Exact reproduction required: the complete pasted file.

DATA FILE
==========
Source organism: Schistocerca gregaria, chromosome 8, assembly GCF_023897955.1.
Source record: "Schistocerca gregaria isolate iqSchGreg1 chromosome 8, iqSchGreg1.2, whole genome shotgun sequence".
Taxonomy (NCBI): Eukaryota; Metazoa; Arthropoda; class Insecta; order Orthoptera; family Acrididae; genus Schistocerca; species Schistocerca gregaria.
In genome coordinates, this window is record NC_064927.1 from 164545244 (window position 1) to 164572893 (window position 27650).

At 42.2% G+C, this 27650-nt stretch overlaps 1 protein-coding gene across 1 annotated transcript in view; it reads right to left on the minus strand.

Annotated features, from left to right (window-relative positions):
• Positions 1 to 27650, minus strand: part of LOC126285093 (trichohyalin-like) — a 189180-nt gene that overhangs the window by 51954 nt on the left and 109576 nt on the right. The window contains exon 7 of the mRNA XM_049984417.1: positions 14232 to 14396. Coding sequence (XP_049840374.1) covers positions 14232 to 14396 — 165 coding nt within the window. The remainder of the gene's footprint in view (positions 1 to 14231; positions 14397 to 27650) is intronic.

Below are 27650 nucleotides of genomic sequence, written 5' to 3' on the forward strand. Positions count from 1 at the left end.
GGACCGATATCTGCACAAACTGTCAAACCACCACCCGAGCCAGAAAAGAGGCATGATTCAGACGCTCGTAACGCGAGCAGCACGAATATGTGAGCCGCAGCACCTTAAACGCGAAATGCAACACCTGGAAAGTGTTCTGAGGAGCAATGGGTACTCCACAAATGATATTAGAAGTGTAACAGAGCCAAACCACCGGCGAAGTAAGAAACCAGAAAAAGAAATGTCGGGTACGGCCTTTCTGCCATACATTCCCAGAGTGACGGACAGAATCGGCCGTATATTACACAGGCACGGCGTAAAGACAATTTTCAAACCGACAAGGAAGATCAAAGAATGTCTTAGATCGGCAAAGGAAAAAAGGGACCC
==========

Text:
Source organism: Schistocerca gregaria, chromosome 8, assembly GCF_023897955.1.
Source record: "Schistocerca gregaria isolate iqSchGreg1 chromosome 8, iqSchGreg1.2, whole genome shotgun sequence".
Taxonomy (NCBI): Eukaryota; Metazoa; Arthropoda; class Insecta; order Orthoptera; family Acrididae; genus Schistocerca; species Schistocerca gregaria.
In genome coordinates, this window is record NC_064927.1 from 164545244 (window position 1) to 164572893 (window position 27650).

At 42.2% G+C, this 27650-nt stretch overlaps 1 protein-coding gene across 1 annotated transcript in view; it reads right to left on the minus strand.

Annotated features, from left to right (window-relative positions):
• Positions 1 to 27650, minus strand: part of LOC126285093 (trichohyalin-like) — a 189180-nt gene that overhangs the window by 51954 nt on the left and 109576 nt on the right. The window contains exon 7 of the mRNA XM_049984417.1: positions 14232 to 14396. Coding sequence (XP_049840374.1) covers positions 14232 to 14396 — 165 coding nt within the window. The remainder of the gene's footprint in view (positions 1 to 14231; positions 14397 to 27650) is intronic.

Below are 27650 nucleotides of genomic sequence, written 5' to 3' on the forward strand. Positions count from 1 at the left end.
GGACCGATATCTGCACAAACTGTCAAACCACCACCCGAGCCAGAAAAGAGGCATGATTCAGACGCTCGTAACGCGAGCAGCACGAATATGTGAGCCGCAGCACCTTAAACGCGAAATGCAACACCTGGAAAGTGTTCTGAGGAGCAATGGGTACTCCACAAATGATATTAGAAGTGTAACAGAGCCAAACCACCGGCGAAGTAAGAAACCAGAAAAAGAAATGTCGGGTACGGCCTTTCTGCCATACATTCCCAGAGTGACGGACAGAATCGGCCGTATATTACACAGGCACGGCGTAAAGACAATTTTCAAACCGACAAGGAAGATCAAAGAATGTCTTAGATCGGCAAAGGAAAAAAGGGACCC